Last week a hero of the faith went to go be with the Lord. He was often referred to as a living saint by many, which could have been viewed as hyperbole until you look at his life and the impact he made in this world.
Last week Jean Vanier passed away at the age of 90. He was a brilliant man who studied theology and philosophy who completed his doctoral studies on happiness in the ethics of Aristotle, but that is not what his greatest accomplishment was in life. Jean Vanier is known for starting L’Arche.
It all started back in 1964, during the Christmas holidays, when Jean Vanier visited a friend who was working as a chaplain for men with learning difficulties just outside Paris, France. Disturbed by the way these men lived, Jean Vanier bought a small house nearby and invited two men from the institution to join him to live. Thus L’Arche (the Arch) was born.
Now fast forward several decades, there are 147 L’Arche centers in 35 different countries, where people with and without disabilities live together as equals. But, Vanier’s work did not stop there. Since the beginning of L’Arche, there are over 1,800 groups called “Faith and Light,” in 80 different nations support for people with special needs and their families and friends.
Vanier said that “living with the disabled helped me to appreciate two truths: first, that people with learning difficulties have a great deal to contribute; second, by living in a community with people – with and without learning disabilities – we open ourselves up to be challenged and to grow.”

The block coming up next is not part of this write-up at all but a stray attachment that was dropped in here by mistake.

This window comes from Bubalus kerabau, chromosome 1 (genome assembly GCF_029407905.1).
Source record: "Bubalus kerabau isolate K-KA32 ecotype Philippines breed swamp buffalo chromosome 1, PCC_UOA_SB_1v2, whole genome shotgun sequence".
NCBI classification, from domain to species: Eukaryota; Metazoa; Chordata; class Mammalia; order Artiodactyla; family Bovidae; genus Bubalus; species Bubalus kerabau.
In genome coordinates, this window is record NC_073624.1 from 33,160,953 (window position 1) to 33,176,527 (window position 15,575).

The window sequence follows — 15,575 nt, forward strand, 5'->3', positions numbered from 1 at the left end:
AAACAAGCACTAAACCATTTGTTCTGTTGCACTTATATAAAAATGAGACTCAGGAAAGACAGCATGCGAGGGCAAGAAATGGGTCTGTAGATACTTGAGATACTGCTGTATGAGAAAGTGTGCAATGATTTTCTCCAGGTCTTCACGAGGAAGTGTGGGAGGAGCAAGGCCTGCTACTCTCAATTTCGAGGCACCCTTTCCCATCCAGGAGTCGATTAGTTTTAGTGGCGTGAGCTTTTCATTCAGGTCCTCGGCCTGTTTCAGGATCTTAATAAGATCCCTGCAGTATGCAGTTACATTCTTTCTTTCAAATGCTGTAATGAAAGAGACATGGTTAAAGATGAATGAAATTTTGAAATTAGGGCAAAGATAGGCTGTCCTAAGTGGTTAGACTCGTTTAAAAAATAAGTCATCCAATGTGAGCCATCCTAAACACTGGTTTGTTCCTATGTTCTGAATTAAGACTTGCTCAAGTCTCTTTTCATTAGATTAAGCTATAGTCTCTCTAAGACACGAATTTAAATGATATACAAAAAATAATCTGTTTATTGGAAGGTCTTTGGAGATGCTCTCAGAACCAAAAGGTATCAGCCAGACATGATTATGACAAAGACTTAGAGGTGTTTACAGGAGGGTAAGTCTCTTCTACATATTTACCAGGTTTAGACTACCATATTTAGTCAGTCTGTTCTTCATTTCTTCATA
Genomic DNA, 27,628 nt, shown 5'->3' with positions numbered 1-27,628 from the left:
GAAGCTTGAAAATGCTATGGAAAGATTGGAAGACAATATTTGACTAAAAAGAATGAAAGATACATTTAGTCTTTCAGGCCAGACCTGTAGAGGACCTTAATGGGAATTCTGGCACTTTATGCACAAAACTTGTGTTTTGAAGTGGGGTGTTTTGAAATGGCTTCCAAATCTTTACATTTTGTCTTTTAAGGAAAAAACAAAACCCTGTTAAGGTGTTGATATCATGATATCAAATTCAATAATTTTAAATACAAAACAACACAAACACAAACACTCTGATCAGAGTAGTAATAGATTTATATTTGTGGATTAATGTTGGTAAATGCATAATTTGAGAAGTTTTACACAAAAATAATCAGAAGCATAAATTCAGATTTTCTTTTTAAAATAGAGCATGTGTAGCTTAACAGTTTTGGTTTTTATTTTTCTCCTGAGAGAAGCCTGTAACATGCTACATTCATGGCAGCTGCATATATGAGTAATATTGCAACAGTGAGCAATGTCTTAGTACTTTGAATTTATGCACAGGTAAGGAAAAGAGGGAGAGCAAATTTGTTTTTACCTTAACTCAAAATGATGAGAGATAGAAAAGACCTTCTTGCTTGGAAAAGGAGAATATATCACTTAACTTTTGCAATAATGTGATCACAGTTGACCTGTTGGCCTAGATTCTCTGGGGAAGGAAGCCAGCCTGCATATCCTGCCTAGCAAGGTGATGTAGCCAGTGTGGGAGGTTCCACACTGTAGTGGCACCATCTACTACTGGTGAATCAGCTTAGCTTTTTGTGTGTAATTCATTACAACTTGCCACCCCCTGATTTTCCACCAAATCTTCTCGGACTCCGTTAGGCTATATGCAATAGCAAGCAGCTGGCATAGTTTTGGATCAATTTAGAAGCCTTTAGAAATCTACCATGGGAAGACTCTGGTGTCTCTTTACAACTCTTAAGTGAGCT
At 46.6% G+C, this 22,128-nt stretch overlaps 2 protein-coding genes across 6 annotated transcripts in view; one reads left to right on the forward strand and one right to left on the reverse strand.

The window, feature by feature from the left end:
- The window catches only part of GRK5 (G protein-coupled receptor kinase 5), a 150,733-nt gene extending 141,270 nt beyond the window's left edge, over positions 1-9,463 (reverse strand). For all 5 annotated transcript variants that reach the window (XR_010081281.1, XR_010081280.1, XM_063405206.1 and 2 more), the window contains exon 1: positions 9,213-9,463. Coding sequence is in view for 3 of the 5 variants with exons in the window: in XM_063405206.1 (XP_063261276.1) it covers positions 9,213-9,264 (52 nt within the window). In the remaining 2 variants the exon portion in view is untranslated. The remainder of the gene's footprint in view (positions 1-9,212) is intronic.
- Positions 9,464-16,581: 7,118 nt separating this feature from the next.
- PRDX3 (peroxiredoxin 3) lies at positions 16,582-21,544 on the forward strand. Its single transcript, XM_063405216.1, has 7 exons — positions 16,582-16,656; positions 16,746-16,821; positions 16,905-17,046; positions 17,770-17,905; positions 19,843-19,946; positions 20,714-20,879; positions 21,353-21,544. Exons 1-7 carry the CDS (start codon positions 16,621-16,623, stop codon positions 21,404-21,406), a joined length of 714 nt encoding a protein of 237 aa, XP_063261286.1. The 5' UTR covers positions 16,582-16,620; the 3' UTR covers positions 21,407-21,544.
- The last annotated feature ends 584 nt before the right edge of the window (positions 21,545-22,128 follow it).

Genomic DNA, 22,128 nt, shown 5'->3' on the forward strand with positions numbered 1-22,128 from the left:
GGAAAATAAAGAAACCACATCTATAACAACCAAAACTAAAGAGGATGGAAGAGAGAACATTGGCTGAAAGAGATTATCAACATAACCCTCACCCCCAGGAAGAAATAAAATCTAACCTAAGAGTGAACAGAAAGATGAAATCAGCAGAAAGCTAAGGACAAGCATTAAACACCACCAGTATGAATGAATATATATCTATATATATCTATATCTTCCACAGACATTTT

As I am preparing for this weeks sermon where Jesus gives the disciples a new commandment “to love one another just as I have loved you,” I can’t help to think of what a beautiful example Jean Vanier gives to us all how we are to love God’s people.
The truth of the matter is that our culture tells us to be selective in whom we love, how we love, and why we love. Most of the time, we love in order to benefit from it, but that is not what we in scripture. That is not how God loves and that is not what we see in the life of Jesus Christ. In scripture we see a love without limits. We see an unconditional love and we see a love that often messy but beautiful and perfect at the same time. It’s messy because we are messy. Life is complicated but God’s love is not messy but beautiful and perfect in every way.
I hope that you will be inspired by the life of Jean Vanier but more importantly, that you will come to find and live out the love of Christ for those God has connected you with in life.